"The parks that surround some museums isolate art into objects of formal delectation. Objects in a park suggest static repose rather than any ongoing dialectic. Parks are finished landscapes for finished art.”
Robert Smithson, "Cultural Confinement," 1972
Maybe Smithson’s right about sculpture parks: the bourgeois ramble, the semblance of control over nature, the way they run counter to his favorite word (“dialectic”). But then again, the art and artists who inhabit these spaces have changed a little since the pigeon- (and pigeon-shit-) clad bronze soldiers of Smithson’s time. So while the beaches crowd with naked, sunless Seattlite skin and the limitations of artisanal ice creams are discovered, the Seattle Art Museum (SAM) has provided an alternative for the culturally curious leisure class, and one which artists happily open and play with expansive (maybe even sometimes “dialectial”!) works of art.
With their Summer Projects initiative, SAM will be exhibiting at the Olympic Sculpture Park in downtown Seattle new temporary works by five artists: Mungo Thomson, Whiting Tennis, Andrew Dadson, Jenny Heishman, and Jessica Jackson Hutchins. This is a precedent for the museum, exchanging a more rigid and curated park experience of heavy-metal sculpture for works that are ephemeral, playful, and dynamic.
Andrew Dadson’s Black Meadow, 2010, which as of writing has already begun to fade into the massive square of wildflower meadow it was painted on, took the form of a large-scale black paint color field expanse. The 100’ x 100’ square of meadow was covered in over 60 gallons of non-toxic, low VOC latex paint, leaving only two trees and the very tips of wildflowers exposed. The effect was one of a scorching or perhaps a blight: Reinhardt’s Revenge. This work continues Dadson’s practice of painting lawns, trees, and flowers black as a reference to the graffiti technique of buffing. In this larger context, the gesture is less complete and perfectly black, but creates a bizarre nightmarish landscape, that which has been slowly fading with the rise of the fresh undergrowth and the cleansing effect of the elements. Today, it is merely discolored and patchy, but the painterly touches of trampling and layering persist still, as if a painting could dissipate and disappear back into the canvas.
Mungo Thomson’s double articulation sound art takes up residence in two locations, one above and one below ground. Taking bird sounds, slowing them down to the point of resembling whale songs, and placing them in the parking garage is complimented by sped-up whale songs (that sound like birds) in the park. Similarly to Dadson, this piece creates a completely transformed environment with the addition of a limited sensory experience, but with a less invasive technique. Goading visitors to visit the underbelly and the potentially underrecognized locations within the Olympic Sculpture Park also nicely highlights the joys of simple urban exploration, and the massive change that can be created in the experience of a place. This is the type of art that the SAM should be pursuing more frequently and aggressively for the Sculpture Park in particular, and potentially for its museum as well. De-sterilizing the museum space, and exposing the infrastructure within it is certainly a noble goal.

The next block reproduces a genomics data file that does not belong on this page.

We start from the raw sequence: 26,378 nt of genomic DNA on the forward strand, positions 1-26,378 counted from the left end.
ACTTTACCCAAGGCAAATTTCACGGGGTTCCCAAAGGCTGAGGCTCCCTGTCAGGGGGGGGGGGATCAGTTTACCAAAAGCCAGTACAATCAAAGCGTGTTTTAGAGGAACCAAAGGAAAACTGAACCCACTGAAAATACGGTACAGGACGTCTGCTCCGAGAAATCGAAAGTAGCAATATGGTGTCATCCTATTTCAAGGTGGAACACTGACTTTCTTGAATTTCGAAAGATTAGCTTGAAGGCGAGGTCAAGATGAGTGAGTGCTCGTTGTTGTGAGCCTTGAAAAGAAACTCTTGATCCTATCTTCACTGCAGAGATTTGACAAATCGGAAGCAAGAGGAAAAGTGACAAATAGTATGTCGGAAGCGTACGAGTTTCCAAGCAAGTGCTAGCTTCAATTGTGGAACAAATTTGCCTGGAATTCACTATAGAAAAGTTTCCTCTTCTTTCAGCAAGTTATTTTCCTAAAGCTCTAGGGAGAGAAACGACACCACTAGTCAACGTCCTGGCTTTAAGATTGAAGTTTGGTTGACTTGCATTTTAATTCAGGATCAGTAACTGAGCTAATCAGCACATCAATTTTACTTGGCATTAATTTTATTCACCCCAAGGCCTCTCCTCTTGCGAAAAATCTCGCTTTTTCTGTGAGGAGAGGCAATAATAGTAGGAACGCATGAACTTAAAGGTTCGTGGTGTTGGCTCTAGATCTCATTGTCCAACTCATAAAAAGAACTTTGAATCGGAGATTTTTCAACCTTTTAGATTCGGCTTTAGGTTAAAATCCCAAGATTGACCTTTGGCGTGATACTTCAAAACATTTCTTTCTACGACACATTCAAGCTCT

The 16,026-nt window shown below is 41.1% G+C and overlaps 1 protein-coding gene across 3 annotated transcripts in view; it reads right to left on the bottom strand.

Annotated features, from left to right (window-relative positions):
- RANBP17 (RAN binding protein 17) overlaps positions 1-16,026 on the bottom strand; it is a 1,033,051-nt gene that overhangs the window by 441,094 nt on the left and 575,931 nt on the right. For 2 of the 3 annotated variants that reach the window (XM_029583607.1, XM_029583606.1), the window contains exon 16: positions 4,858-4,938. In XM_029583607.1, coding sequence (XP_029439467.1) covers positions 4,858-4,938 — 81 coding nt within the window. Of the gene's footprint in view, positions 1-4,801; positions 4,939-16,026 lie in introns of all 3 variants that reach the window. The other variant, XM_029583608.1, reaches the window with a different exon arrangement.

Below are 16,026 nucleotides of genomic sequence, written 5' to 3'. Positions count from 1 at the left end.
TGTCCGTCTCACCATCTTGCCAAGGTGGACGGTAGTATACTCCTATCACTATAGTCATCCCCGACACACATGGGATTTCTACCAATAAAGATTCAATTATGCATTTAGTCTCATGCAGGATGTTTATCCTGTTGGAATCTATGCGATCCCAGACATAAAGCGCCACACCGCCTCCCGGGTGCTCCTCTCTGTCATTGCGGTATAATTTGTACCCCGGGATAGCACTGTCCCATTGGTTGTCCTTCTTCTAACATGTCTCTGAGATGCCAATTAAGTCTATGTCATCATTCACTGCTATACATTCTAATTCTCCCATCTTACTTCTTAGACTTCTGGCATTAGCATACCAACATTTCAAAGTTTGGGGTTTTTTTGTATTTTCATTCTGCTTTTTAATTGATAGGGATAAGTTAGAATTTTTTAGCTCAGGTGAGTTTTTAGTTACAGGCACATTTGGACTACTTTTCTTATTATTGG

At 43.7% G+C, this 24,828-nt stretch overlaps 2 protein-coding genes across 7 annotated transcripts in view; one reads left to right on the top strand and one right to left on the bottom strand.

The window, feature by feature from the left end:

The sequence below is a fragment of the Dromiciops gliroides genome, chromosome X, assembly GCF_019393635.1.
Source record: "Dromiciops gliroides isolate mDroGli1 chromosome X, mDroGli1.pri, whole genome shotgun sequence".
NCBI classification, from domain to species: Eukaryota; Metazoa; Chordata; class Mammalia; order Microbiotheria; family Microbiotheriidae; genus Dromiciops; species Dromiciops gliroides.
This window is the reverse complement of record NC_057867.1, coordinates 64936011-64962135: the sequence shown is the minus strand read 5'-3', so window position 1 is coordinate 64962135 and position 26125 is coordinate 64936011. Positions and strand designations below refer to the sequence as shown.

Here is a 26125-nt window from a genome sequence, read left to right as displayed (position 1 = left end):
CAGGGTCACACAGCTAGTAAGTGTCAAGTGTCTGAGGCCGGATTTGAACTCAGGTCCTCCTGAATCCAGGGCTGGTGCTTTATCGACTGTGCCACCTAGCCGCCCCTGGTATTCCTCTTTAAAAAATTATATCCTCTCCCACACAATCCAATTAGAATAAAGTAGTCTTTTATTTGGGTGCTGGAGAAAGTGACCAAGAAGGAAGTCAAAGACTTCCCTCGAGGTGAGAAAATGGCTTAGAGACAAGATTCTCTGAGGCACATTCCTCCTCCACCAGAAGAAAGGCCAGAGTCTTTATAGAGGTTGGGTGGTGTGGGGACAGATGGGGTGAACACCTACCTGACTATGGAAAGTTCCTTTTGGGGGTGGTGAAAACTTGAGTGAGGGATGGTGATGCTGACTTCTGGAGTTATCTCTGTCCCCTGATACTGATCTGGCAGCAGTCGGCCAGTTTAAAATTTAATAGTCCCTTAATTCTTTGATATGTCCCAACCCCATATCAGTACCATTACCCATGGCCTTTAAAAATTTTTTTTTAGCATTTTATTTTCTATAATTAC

Perhaps it is just a matter of dirtying things up a bit, and Whiting Tennis makes a valid case for more junk and maybe just a little more authentic weirdness. Building replicas of household furniture and appliances out of recycled materials, Tennis tosses a literal washing machine on the SAM’s front lawn, and adds a strange little cabinet to explore. Fittingly contained within is a junk made record player, with a stand-in of the great ode to backwoods living, CCR’s “Up Around the Bend.” Although the piece includes no audio, the sensory cues are so strong as to conjure up the rattling shake of an old style front loading washer/dryer, and the scratchy blues guitar licks.
Scattered around the park, Jessica Jackson Hutchins offers several organic-shaped ceramic vessels cradled delicately in hammocks handmade from articles of her family's clothing. These ceramics compose a melancholy air around them-–you sense her sculptures before seeing them. Their queer form and deep earth and flesh tones encourage a frayed psychedelic perceptual transition from sentimental ornamentation to dangling viscera.
Jenny Heishman also gets into the spirit of small curiosities and additions, contributing a bizarrely shaped and squat topiary bush that is just a little too off to be a part of the natural landscaping. There are no tags or clues, save for the awkward location and just enough considered form. This is complimented by her green and white broad striped awning that sprouts magically in the middle of an otherwise bare and utilitarian concrete wall. While it edges toward playfulness and the absurd, the austerity and simplicity of the form serve to carry it past the realm of cliche or simple joke art.
All of these pieces are successful because the museum did not make too much effort to dictate structure and event around them, or as Smithson might say, the museum didn’t “finish them.” The curator also gladly (and specifically) sought out people who were looking to energize and introduce new elements into this particular outdoor environment. These types of short term cycling installations give established artists and up-and-comers the opportunities to take on larger scale efforts that aren’t expected to be audience draws and money makers on their own. Complimented by a variety of programming to get visitors into the park, this Summer Project offers organic encounters with art objects that change their context, rather than being changed by it.
(Images courtesy of the artists and Seattle Art Museum)
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